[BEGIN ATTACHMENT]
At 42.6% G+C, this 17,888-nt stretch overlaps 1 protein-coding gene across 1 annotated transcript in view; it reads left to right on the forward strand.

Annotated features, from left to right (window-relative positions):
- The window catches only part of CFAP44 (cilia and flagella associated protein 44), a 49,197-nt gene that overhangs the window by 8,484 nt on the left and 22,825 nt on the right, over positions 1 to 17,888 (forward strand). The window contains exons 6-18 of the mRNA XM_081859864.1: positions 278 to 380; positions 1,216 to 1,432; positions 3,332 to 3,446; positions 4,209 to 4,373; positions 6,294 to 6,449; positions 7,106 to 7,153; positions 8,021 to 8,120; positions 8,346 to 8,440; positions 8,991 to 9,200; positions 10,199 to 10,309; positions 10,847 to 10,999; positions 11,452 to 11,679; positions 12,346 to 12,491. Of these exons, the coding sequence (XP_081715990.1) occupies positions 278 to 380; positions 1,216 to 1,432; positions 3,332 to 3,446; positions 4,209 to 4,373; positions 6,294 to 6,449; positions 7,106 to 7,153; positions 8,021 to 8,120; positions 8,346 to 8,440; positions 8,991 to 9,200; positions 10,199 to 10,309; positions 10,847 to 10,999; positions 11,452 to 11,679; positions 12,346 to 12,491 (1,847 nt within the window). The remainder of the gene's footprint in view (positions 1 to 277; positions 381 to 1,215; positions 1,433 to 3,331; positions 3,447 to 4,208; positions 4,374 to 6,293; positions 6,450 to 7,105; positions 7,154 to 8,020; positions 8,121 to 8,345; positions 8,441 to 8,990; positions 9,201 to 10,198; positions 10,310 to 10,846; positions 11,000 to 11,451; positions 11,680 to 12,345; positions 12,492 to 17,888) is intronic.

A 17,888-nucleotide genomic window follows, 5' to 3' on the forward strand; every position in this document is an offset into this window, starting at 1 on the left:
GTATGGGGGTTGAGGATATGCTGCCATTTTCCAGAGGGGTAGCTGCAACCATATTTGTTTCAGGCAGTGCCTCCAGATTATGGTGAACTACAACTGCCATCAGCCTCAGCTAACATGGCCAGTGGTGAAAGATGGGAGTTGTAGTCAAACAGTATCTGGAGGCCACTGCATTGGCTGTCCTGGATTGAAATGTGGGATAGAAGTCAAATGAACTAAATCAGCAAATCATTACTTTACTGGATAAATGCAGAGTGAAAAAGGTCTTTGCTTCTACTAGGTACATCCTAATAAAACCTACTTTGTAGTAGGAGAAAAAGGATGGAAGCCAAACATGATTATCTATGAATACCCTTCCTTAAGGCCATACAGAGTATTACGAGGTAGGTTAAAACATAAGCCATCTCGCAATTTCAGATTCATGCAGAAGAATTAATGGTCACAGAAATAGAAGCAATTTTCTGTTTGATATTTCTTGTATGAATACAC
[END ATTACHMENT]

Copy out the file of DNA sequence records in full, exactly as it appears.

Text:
At 42.6% G+C, this 17,888-nt stretch overlaps 1 protein-coding gene across 1 annotated transcript in view; it reads left to right on the forward strand.

Annotated features, from left to right (window-relative positions):
- The window catches only part of CFAP44 (cilia and flagella associated protein 44), a 49,197-nt gene that overhangs the window by 8,484 nt on the left and 22,825 nt on the right, over positions 1 to 17,888 (forward strand). The window contains exons 6-18 of the mRNA XM_081859864.1: positions 278 to 380; positions 1,216 to 1,432; positions 3,332 to 3,446; positions 4,209 to 4,373; positions 6,294 to 6,449; positions 7,106 to 7,153; positions 8,021 to 8,120; positions 8,346 to 8,440; positions 8,991 to 9,200; positions 10,199 to 10,309; positions 10,847 to 10,999; positions 11,452 to 11,679; positions 12,346 to 12,491. Of these exons, the coding sequence (XP_081715990.1) occupies positions 278 to 380; positions 1,216 to 1,432; positions 3,332 to 3,446; positions 4,209 to 4,373; positions 6,294 to 6,449; positions 7,106 to 7,153; positions 8,021 to 8,120; positions 8,346 to 8,440; positions 8,991 to 9,200; positions 10,199 to 10,309; positions 10,847 to 10,999; positions 11,452 to 11,679; positions 12,346 to 12,491 (1,847 nt within the window). The remainder of the gene's footprint in view (positions 1 to 277; positions 381 to 1,215; positions 1,433 to 3,331; positions 3,447 to 4,208; positions 4,374 to 6,293; positions 6,450 to 7,105; positions 7,154 to 8,020; positions 8,121 to 8,345; positions 8,441 to 8,990; positions 9,201 to 10,198; positions 10,310 to 10,846; positions 11,000 to 11,451; positions 11,680 to 12,345; positions 12,492 to 17,888) is intronic.

A 17,888-nucleotide genomic window follows, 5' to 3' on the forward strand; every position in this document is an offset into this window, starting at 1 on the left:
GTATGGGGGTTGAGGATATGCTGCCATTTTCCAGAGGGGTAGCTGCAACCATATTTGTTTCAGGCAGTGCCTCCAGATTATGGTGAACTACAACTGCCATCAGCCTCAGCTAACATGGCCAGTGGTGAAAGATGGGAGTTGTAGTCAAACAGTATCTGGAGGCCACTGCATTGGCTGTCCTGGATTGAAATGTGGGATAGAAGTCAAATGAACTAAATCAGCAAATCATTACTTTACTGGATAAATGCAGAGTGAAAAAGGTCTTTGCTTCTACTAGGTACATCCTAATAAAACCTACTTTGTAGTAGGAGAAAAAGGATGGAAGCCAAACATGATTATCTATGAATACCCTTCCTTAAGGCCATACAGAGTATTACGAGGTAGGTTAAAACATAAGCCATCTCGCAATTTCAGATTCATGCAGAAGAATTAATGGTCACAGAAATAGAAGCAATTTTCTGTTTGATATTTCTTGTATGAATACAC